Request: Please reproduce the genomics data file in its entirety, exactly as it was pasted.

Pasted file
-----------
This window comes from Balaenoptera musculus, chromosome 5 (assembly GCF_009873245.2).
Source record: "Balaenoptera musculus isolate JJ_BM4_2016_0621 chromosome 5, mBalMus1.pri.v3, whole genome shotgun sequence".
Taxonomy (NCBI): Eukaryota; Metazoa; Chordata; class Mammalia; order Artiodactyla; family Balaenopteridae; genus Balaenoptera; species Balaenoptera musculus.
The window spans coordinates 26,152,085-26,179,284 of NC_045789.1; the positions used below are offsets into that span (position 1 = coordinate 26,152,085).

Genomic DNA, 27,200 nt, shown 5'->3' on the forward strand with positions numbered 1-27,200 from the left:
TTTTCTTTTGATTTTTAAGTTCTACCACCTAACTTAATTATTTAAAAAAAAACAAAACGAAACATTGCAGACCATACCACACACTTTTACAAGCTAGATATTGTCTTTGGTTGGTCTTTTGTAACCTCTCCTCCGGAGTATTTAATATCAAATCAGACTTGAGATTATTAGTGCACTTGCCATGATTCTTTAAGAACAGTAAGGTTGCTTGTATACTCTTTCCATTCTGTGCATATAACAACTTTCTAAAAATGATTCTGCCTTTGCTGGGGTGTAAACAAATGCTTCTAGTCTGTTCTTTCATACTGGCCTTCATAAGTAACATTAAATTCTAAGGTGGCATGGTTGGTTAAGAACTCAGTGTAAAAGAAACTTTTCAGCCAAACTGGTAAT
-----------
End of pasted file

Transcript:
This window comes from Balaenoptera musculus, chromosome 5 (assembly GCF_009873245.2).
Source record: "Balaenoptera musculus isolate JJ_BM4_2016_0621 chromosome 5, mBalMus1.pri.v3, whole genome shotgun sequence".
Taxonomy (NCBI): Eukaryota; Metazoa; Chordata; class Mammalia; order Artiodactyla; family Balaenopteridae; genus Balaenoptera; species Balaenoptera musculus.
The window spans coordinates 26,152,085-26,179,284 of NC_045789.1; the positions used below are offsets into that span (position 1 = coordinate 26,152,085).

Genomic DNA, 27,200 nt, shown 5'->3' on the forward strand with positions numbered 1-27,200 from the left:
TTTTCTTTTGATTTTTAAGTTCTACCACCTAACTTAATTATTTAAAAAAAAACAAAACGAAACATTGCAGACCATACCACACACTTTTACAAGCTAGATATTGTCTTTGGTTGGTCTTTTGTAACCTCTCCTCCGGAGTATTTAATATCAAATCAGACTTGAGATTATTAGTGCACTTGCCATGATTCTTTAAGAACAGTAAGGTTGCTTGTATACTCTTTCCATTCTGTGCATATAACAACTTTCTAAAAATGATTCTGCCTTTGCTGGGGTGTAAACAAATGCTTCTAGTCTGTTCTTTCATACTGGCCTTCATAAGTAACATTAAATTCTAAGGTGGCATGGTTGGTTAAGAACTCAGTGTAAAAGAAACTTTTCAGCCAAACTGGTAAT